In all fairness, Gov. Nathan Deal – and, in fact, any new Georgia governor – faces a "damned if you do, damned if you don't" conundrum in connection with marking their inauguration as the state's chief executive, and the issue of whether public or private resources are used to fund any festivities associated with their taking the oath of office.
Rats. I thought I could get out of writing a column this week.
It looks like Porsche has no problems with the new Georgia law that mandates that all companies with more than 10 employees use the free, federal E-Verify system to determine whether those people are in the country legally.
The 2011 General Assembly marked my seventh year as a legislator. Every year, I learn something new or am reminded of something along the way. This year certainly was no different. Here are a few things I either learned or was reminded of:
We invaded Afghanistan because the Taliban was harboring Al-Qaeda members and allowing them to train fighters who were willing to kill Americans. Now, 10 years later, we are still there but I don't think Al-Qaeda is. We now are fighting the Taliban, which, I admit, is a bad group, but not the correct target. We appear to be fighting the Taliban because the Afghans are unable to put together a sufficiently trained army to defend themselves. It is time for us to leave.
Gov. Nathan Deal recently signed into law SB 36, the Patient Safety Act of 2011, making Georgia one of the last states in the nation to implement a prescription drug monitoring program to combat the growing problem of prescription drug abuse.
For at least a week now, it's been a barrage of commercials and sale flyers for Memorial Day. I don't have a problem with any merchant or business capitalizing on holidays or anyone getting a good deal on a new car or mattress, but I'm concerned that we lose the real meaning of Memorial Day every May.
Almost all military spouses can be divided up into two categories: passive and active. Recently I've experienced some confusion about which category I belong in. I've always considered myself rather passive when it comes to my position as the soldier's other half. I'm not much into Family Readiness Group meetings - although I probably should be - and I rarely find myself worrying about my husband's upcoming promotions.
For many of us, the observance of the fourth Monday in May has taken on special significance during our lifetimes. The long-term conflicts in Iraq and Afghanistan, in particular, have affected so many families and individuals right here in our community. Memorial Day also rekindles memories of our past, not only the aftermath of more dated conflicts, but also of customs observed during our childhood and beyond.
All over Liberty County - and most of the country, for that matter - folks are striking up grills for backyard barbecues, hitting stores for holiday sales and reveling in the fact that they don't have to go to work Monday.
• One of the greatest singing voices I ever heard and one of the most talented people I ever knew died last week and, yes, he was a Georgia Tech Yellow Jacket through and through. Josh Powell lost his battle with multiple myeloma at the age of 70. He was an outstanding basketball player - a part of Tech's first NCAA tournament team in 1960 and captain in 1962. He was an Emory law graduate who spurned the profession to work with kids through the Josh Powell Summer Day Camp, which he began in 1972 and still is in operation today ...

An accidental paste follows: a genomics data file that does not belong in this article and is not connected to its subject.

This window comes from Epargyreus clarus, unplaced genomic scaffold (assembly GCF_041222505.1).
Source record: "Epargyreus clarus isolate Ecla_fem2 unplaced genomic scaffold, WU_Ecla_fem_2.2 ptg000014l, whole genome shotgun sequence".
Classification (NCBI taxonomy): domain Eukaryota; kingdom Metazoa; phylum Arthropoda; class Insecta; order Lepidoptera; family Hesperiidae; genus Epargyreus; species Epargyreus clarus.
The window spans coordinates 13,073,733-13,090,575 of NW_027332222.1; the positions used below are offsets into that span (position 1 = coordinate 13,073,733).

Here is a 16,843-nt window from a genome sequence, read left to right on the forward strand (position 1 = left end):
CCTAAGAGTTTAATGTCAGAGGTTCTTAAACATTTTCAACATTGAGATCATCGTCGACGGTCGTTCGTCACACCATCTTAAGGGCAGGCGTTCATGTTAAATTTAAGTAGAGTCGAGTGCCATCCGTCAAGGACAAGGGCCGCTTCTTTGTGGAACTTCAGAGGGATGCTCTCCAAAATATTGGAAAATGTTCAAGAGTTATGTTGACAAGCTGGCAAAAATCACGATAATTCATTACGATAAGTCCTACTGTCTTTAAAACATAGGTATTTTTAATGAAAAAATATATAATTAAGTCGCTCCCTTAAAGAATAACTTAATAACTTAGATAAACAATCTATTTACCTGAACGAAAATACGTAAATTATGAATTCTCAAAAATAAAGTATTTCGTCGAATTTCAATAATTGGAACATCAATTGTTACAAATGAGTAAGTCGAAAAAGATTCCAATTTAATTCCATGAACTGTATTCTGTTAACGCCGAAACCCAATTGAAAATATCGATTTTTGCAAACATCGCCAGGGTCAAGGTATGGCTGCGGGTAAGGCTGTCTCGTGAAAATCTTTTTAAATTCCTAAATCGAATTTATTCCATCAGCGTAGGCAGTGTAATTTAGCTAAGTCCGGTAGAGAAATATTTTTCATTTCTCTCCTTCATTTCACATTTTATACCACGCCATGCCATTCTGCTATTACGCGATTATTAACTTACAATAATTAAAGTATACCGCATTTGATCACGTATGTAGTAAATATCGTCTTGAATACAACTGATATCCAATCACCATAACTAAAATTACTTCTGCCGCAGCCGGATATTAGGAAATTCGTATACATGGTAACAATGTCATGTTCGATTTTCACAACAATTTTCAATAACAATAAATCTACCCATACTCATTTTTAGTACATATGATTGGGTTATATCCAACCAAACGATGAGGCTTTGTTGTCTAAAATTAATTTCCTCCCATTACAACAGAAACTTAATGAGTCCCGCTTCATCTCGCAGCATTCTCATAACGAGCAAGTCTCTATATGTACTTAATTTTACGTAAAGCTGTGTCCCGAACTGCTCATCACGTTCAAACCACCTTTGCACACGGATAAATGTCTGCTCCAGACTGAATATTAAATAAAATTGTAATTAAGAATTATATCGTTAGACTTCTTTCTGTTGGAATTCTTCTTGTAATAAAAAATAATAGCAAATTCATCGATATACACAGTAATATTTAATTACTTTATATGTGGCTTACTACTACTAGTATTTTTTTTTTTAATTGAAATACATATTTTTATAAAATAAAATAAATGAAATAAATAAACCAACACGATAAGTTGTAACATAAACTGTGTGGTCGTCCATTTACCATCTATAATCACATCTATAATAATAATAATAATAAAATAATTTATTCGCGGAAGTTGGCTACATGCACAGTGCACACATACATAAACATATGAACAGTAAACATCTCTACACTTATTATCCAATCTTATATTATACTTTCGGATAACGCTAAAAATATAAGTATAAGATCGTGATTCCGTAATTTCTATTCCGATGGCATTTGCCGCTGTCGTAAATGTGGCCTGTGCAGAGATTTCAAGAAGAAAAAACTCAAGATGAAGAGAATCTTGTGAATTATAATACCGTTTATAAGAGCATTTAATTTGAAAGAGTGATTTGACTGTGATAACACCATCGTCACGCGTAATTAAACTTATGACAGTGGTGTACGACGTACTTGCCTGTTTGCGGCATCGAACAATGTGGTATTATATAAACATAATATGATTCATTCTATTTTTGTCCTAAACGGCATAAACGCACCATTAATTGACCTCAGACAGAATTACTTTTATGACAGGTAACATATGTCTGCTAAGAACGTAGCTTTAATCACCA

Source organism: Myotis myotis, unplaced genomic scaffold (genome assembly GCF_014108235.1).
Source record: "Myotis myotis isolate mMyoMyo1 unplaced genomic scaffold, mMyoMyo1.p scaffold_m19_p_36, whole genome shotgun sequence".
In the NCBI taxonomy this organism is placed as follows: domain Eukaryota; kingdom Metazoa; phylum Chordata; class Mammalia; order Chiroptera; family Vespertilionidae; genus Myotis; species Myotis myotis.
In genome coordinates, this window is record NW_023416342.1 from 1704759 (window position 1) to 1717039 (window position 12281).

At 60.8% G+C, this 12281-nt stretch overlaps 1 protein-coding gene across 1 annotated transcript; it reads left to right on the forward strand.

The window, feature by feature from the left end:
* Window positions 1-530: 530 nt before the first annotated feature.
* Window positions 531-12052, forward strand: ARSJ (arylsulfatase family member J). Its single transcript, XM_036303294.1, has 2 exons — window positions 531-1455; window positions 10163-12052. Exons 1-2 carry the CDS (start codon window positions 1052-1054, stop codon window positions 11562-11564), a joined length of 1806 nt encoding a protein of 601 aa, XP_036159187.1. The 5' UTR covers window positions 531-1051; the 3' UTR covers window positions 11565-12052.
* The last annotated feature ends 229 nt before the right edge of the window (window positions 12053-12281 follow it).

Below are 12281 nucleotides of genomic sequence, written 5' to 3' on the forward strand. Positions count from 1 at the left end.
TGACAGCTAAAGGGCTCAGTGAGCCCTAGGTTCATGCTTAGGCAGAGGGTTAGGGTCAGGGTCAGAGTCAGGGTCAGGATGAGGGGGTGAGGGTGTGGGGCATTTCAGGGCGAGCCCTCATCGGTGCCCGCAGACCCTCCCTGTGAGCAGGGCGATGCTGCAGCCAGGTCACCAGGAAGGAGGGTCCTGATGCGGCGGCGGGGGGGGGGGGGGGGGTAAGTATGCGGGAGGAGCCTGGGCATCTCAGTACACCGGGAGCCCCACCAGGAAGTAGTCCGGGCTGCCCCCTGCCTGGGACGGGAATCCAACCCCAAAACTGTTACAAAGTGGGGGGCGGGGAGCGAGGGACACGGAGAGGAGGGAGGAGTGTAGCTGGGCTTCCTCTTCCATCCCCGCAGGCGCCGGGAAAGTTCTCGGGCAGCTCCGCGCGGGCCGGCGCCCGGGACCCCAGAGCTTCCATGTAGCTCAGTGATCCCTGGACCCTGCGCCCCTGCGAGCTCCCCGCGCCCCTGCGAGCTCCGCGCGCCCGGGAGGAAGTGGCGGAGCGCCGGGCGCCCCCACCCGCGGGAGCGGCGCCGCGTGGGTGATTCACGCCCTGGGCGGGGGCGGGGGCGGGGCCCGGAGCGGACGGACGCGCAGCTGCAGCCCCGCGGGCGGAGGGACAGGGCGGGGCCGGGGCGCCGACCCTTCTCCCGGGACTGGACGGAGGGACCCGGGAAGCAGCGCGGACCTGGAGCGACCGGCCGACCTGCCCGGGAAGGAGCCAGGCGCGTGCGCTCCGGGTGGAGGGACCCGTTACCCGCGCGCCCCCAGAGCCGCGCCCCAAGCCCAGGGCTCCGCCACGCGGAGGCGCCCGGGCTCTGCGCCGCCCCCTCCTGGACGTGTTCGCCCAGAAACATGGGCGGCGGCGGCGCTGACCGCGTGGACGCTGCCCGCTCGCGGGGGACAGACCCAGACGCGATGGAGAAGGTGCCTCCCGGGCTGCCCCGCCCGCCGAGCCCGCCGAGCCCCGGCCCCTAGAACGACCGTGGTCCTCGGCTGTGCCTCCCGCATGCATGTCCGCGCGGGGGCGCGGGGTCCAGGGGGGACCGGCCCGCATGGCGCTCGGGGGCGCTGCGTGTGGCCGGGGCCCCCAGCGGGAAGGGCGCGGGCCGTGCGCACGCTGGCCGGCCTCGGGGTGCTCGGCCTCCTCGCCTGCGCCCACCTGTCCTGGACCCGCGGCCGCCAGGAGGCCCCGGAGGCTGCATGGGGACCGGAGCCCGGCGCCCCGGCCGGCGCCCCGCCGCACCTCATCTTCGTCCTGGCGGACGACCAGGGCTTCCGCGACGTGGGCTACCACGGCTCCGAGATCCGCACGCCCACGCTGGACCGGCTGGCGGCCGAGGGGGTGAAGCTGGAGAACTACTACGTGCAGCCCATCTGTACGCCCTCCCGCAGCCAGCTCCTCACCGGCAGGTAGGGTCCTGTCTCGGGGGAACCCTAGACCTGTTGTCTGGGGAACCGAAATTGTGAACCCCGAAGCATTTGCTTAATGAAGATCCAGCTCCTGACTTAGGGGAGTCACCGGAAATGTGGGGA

I checked my pocket this morning and the only change that I could count on was two dimes and three pennies. Forget looking in my wallet. All that I have there are two $1 bills and family photos.
For years, the charter-school movement was thwarted in Georgia by local school districts that turned down application after application. Many of those denials were for cause. Other charter school applications, however, were turned down for myriad other reasons.
We all produce trash that must be managed and disposed of in a manner to protect human health and the environment. I am Steve Harbin, a professional engineer with 29 years of engineering experience, 28 of which have included a primary focus in the planning and implementation of more than 300 solid waste projects, including design of more than 40 municipal solid waste landfills.
The regular session of the 2011 Georgia General Assembly was a mixed bag – some good, some bad, some rancor over both. But the heated partisan debates over things like immigration and tree-cutting end up looking like garden parties compared to what lies ahead in August.
As a child who wanted nothing more than to grow up and become a journalist, I used to write stories for and draw out my own homemade "newspapers" to distribute to my family on Sunday mornings at breakfast. I tried to design my publications based on what I thought each of my family members might want to read. Dad's "newspaper" was about sports, and my younger sister's often featured reports on Strawberry Shortcake and her social circle.
Two pretty newsworthy events concerning children made headlines last week in Liberty County.
With the Bryan County Board of Education approval Thursday evening of the $303,000 revitalization of the Richmond Hill High School running track, the RHHS Cross Country/Track & Field Boosters has announced the start of their capital campaign: Richmond Hill Athletic Project (RHAP).